1.1 HIVOS AND THEORY OF CHANGE
Hivos aims for structural, systemic change that enables all citizens – both women and men
– to participate actively and equally in the decision-making processes that determine their
lives, their society and their future. Consequently, Hivos staff and partner organisations
engage in complex social processes.
Change emerges as a result of the simultaneous push
and pull of multiple political, cultural and social forces
involving many individuals and entities. Social change
processes are complex and characterised by
non-linear feedback loops: our own actions interact
with those of others and a myriad of influencing
factors. This triggers reactions that cannot be foreseen
and makes outcomes of change interventions
Given these uncertainties, how can we plan strategically and sensibly? How can social
change initiatives move forward in emerging change processes in a flexible way, while
remaining focused on the goal?
In this context of complexity, Hivos values working with theory of change (ToC) as an
appropriate approach to guide its strategic thinking and action, as well as its collaborative
action with others. The use of a ToC approach fosters critical questioning of all aspects of
change interventions and supports adaptive planning and management in response to diverse
and quickly changing contexts. It contributes to the quality and transparency of strategic
thinking, and therefore to personal, organisational and social learning. Use of a ToC approach
should make Hivos more effective in achieving its goals, and enable it to understand better
why and under which conditions specific strategies might work for specific groups in society.
1.2 ORIGIN OF THE GUIDELINES
This guide has evolved from experimentation with and learning about theory of change
thinking and its use in practice, which started in 2007. The approach presented here has
been developed over time in a series of workshops with Hivos staff, partner organisations
and consultants in all regions where Hivos is active. These guidelines have benefited greatly
from the feedback of participants.
In 2010, Hivos established a Theory of Change Learning Group, to consolidate learning from
practice. The ToC Learning Group members varied over the years, but key participants have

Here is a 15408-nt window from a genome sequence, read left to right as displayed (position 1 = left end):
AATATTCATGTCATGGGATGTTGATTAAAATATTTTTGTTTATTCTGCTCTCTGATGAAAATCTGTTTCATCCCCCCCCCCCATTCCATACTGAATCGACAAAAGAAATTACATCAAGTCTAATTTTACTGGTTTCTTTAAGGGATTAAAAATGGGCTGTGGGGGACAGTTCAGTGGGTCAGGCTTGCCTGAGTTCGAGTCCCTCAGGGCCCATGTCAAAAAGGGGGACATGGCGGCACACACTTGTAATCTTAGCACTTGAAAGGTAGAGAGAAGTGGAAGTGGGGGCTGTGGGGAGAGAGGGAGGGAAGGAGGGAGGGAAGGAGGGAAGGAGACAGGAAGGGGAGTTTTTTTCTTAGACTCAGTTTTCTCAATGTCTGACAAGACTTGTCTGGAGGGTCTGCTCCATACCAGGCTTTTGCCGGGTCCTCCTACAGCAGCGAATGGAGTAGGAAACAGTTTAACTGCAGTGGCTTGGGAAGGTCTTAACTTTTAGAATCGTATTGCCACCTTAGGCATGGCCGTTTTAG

been the authors of this guide: Marjan van Es, Irene Guijt and Isabel Vogel, with Iñigo Retolaza
Eguren and staff of the Centre for Development Innovation (CDI) of Wageningen University
and Research Centre.
THEORY OF CHANGE THINKING IN PRACTICE: A STEPWISE APPROACH 8
Important milestones in the learning process were the publication of the guide ‘Theory of
Change – A thinking and action approach to navigate in the complexity of social change
processes’, written by Iñigo Retolaza Eguren (2011), and the launch of Hivos Theory of Change
Resource Portal (2012). This portal is now hosted by CDI: www.theoryofchange.nl.
1.3 USE OF THE GUIDELINES
This guide aims to support Hivos staff in applying a ToC approach as intended and set out in
Hivos’ policy brief: ‘Hivos and Theory of Change’. 1
A theory of change approach can be used for different purposes, by different users, and at
different moments in the cycle of developing, monitoring, reviewing or evaluating a
programme or strategy. Table 1 gives an overview of the relevance of the chapters for different
uses and user groups.
Part A introduces theory of change and Hivos’ perspective on ToC thinking: what it is, what
you should know before you start, and key features of ToC thinking that you need to
understand in order to be able to use the approach effectively and reap the benefits of the
process. ‘Theory of Change’ as a term is used by an increasing number of organisations and
demanded by donors, but is not always understood in the same way. Hivos has developed its
own understanding of the process and what good quality ToC work is all about. All users who
are not fully acquainted with a ToC approach and/or are new to Hivos will benefit from
reading this part.
Part B is a stepwise approach to guide you through the process of developing a ToC for
different purposes. Here you will find also information on how to use specific tools
recommended for each step. This is the most practical part of the document.
Part B also includes ideas for a ToC Quality Audit that can be used to check whether all the
necessary components are elaborated with sufficient quality. Such an audit is useful in two
situations. First, for staff responsible for assessing proposals, either from partner organisations
to Hivos, or from Hivos to other donors. It can also be used as an extra check at the end of a
ToC design process by the team involved in the process. Second, for those involved in the
review of the ToC of an ongoing intervention.
Part C contains references to tools suggested in Part B, as well as resources and sites where
you can find more information about ToC use. This material will enable you to dive deeper in
specific aspects of ToC, find appropriate tools for your purpose as well as updates and
experiences of how others use ToC.
This guide does not elaborate on how to facilitate the process of developing a ToC. You will
find some (links to) resources related to facilitation in section 8.3.